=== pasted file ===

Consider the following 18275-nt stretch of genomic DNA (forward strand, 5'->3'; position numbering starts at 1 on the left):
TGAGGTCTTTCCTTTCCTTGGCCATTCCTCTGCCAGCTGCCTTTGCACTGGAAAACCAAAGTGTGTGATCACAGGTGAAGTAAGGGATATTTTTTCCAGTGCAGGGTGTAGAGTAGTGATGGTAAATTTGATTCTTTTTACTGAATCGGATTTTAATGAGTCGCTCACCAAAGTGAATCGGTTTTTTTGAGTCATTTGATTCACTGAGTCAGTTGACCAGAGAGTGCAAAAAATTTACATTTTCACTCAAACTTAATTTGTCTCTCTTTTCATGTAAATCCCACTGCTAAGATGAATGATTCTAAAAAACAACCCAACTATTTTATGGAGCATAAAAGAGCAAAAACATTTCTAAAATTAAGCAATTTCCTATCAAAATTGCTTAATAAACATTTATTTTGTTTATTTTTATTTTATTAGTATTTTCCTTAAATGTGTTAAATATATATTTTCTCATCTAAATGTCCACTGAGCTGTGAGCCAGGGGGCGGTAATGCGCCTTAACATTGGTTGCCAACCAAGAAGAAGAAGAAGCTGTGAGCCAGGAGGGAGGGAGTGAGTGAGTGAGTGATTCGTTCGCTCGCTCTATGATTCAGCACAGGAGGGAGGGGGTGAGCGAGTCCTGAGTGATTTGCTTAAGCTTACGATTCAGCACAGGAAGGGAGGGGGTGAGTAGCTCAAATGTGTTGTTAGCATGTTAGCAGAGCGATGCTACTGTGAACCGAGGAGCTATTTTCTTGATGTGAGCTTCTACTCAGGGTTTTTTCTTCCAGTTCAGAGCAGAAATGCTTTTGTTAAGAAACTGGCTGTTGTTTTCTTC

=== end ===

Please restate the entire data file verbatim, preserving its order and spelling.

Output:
Consider the following 18275-nt stretch of genomic DNA (forward strand, 5'->3'; position numbering starts at 1 on the left):
TGAGGTCTTTCCTTTCCTTGGCCATTCCTCTGCCAGCTGCCTTTGCACTGGAAAACCAAAGTGTGTGATCACAGGTGAAGTAAGGGATATTTTTTCCAGTGCAGGGTGTAGAGTAGTGATGGTAAATTTGATTCTTTTTACTGAATCGGATTTTAATGAGTCGCTCACCAAAGTGAATCGGTTTTTTTGAGTCATTTGATTCACTGAGTCAGTTGACCAGAGAGTGCAAAAAATTTACATTTTCACTCAAACTTAATTTGTCTCTCTTTTCATGTAAATCCCACTGCTAAGATGAATGATTCTAAAAAACAACCCAACTATTTTATGGAGCATAAAAGAGCAAAAACATTTCTAAAATTAAGCAATTTCCTATCAAAATTGCTTAATAAACATTTATTTTGTTTATTTTTATTTTATTAGTATTTTCCTTAAATGTGTTAAATATATATTTTCTCATCTAAATGTCCACTGAGCTGTGAGCCAGGGGGCGGTAATGCGCCTTAACATTGGTTGCCAACCAAGAAGAAGAAGAAGCTGTGAGCCAGGAGGGAGGGAGTGAGTGAGTGAGTGATTCGTTCGCTCGCTCTATGATTCAGCACAGGAGGGAGGGGGTGAGCGAGTCCTGAGTGATTTGCTTAAGCTTACGATTCAGCACAGGAAGGGAGGGGGTGAGTAGCTCAAATGTGTTGTTAGCATGTTAGCAGAGCGATGCTACTGTGAACCGAGGAGCTATTTTCTTGATGTGAGCTTCTACTCAGGGTTTTTTCTTCCAGTTCAGAGCAGAAATGCTTTTGTTAAGAAACTGGCTGTTGTTTTCTTC